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Single people should not overlook estate planning

More and more people are doing the responsible thing and planning their estates. Parents who realize the burden they will leave for their children if they die without a will are taking the time to make those important decisions.

Just because you have never married and have no children does not mean your estate deserves any less consideration. In fact, it may be even more important for you to plan your estate because your wishes may not be as obvious as the wishes of someone who has a spouse and children.

Who will inherit your estate?

Like most single people, you probably have wide-reaching relationships. Those special people in your life are the first who come to mind when you think about passing along your assets. For many, those people include:

  • Your long-term companion
  • Nieces and nephews
  • Brothers and sisters
  • Your parents
  • Other relatives with whom you are close
  • Friends

In addition to the people in your life, you likely have relationships with certain institutions. You may also wish part of your estate to go to causes such as your alma mater, your church, a special medical charity or an animal shelter.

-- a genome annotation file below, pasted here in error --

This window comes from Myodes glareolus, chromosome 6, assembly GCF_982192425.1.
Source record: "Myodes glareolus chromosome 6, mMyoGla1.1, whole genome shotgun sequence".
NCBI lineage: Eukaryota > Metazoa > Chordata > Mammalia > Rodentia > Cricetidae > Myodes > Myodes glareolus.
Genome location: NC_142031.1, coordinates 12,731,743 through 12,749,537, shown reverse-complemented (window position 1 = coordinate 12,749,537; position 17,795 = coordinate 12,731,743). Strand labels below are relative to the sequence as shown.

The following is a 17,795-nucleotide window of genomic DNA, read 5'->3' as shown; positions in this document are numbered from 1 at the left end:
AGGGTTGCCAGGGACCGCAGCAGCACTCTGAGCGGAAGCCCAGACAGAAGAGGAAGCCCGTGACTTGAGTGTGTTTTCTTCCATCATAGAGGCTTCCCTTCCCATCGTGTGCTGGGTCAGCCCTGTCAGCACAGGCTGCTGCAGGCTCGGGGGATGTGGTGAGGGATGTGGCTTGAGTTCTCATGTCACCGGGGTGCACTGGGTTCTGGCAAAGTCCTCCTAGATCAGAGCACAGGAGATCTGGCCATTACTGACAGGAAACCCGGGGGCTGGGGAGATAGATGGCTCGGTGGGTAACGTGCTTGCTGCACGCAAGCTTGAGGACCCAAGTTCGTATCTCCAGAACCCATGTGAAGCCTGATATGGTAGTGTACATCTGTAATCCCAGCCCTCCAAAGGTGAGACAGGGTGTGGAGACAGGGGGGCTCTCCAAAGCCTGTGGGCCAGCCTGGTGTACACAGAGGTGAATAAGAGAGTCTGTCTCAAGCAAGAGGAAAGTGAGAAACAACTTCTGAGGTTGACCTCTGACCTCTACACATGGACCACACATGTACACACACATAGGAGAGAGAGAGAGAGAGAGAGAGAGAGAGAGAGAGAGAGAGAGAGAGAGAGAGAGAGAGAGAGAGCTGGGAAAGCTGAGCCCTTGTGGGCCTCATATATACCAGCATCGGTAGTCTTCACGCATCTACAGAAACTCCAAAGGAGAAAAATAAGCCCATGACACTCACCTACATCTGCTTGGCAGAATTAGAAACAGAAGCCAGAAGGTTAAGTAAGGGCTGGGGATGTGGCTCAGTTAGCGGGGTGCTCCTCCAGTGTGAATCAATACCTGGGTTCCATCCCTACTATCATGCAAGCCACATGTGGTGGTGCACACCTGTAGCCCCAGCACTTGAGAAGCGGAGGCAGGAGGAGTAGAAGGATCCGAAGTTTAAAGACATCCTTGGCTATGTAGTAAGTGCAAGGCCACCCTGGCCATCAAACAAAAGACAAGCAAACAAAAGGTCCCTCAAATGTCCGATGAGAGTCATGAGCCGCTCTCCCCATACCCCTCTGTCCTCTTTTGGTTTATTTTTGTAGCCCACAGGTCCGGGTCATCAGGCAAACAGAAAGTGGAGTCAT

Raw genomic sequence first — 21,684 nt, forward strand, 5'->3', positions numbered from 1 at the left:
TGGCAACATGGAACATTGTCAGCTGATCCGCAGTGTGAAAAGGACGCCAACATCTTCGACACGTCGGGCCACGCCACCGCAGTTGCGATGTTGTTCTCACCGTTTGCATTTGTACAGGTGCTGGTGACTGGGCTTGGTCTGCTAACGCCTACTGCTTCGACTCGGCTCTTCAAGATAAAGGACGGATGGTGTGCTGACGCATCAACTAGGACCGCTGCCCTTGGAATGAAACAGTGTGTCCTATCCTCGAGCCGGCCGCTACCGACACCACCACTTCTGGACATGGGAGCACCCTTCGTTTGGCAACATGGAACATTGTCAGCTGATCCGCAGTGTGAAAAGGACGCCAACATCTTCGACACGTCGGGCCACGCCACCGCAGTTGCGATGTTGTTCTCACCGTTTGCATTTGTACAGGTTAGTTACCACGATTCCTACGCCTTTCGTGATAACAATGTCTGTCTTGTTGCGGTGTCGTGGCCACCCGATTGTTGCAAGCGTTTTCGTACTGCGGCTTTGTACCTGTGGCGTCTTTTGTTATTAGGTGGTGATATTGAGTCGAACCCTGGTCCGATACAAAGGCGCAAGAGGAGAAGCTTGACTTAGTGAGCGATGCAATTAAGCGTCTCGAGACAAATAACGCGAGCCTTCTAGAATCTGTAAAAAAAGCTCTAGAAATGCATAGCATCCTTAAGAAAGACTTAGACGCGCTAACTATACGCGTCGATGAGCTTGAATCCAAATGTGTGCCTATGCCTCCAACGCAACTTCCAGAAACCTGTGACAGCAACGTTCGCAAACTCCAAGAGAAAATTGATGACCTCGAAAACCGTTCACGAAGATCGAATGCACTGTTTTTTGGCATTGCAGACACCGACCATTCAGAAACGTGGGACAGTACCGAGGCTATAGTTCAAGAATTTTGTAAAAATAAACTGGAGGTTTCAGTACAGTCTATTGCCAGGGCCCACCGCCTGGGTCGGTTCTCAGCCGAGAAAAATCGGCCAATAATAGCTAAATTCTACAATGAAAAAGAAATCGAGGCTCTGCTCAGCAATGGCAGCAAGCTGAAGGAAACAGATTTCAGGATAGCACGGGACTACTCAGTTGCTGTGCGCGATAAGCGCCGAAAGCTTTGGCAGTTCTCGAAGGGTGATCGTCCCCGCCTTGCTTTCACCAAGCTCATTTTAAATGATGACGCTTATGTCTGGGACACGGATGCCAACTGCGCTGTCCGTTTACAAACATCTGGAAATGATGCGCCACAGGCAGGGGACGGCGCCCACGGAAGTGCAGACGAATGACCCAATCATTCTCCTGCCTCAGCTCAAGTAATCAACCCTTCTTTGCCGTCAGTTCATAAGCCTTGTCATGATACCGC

Unless you specify these beneficiaries, the court will administer your estate according to its rather rigid rules. Following your genealogy, the court may award your estate to relatives you barely know or never cared for.

Strangers should not make delicate decisions for you

Another thing to consider is that, unlike a married person, you may not have someone whom the law will permit to make urgent choices for you. For example, as you get older, you may reach a point where you are no longer able to make sound medical, legal or financial decisions.

Your estate plan can designate someone you trust to take care of those decisions. Without that designation, you may leave those choices in the hands of people who do not clearly understand your personal wishes. While an attorney can skillfully handle your legal and financial issues, you may prefer that someone closer and more personal make those difficult decisions about your health.

Don't put it off

You are never too young to plan your estate. Making those decisions now will ensure your wishes are respected if your health or situation should take a sudden turn. An estate planning attorney will explain to you the various options and help you choose the planning tools that fit your unique circumstances.

Additionally, you can discuss with your attorney the benefits of reviewing your plan on a regular basis. You should revisit your documents every five years unless you experience a major life change, such as marriage, the birth of a child or an inheritance. Once your plan is in place, you will have the peace of mind of knowing that you have protected your assets and provided for your loved ones.

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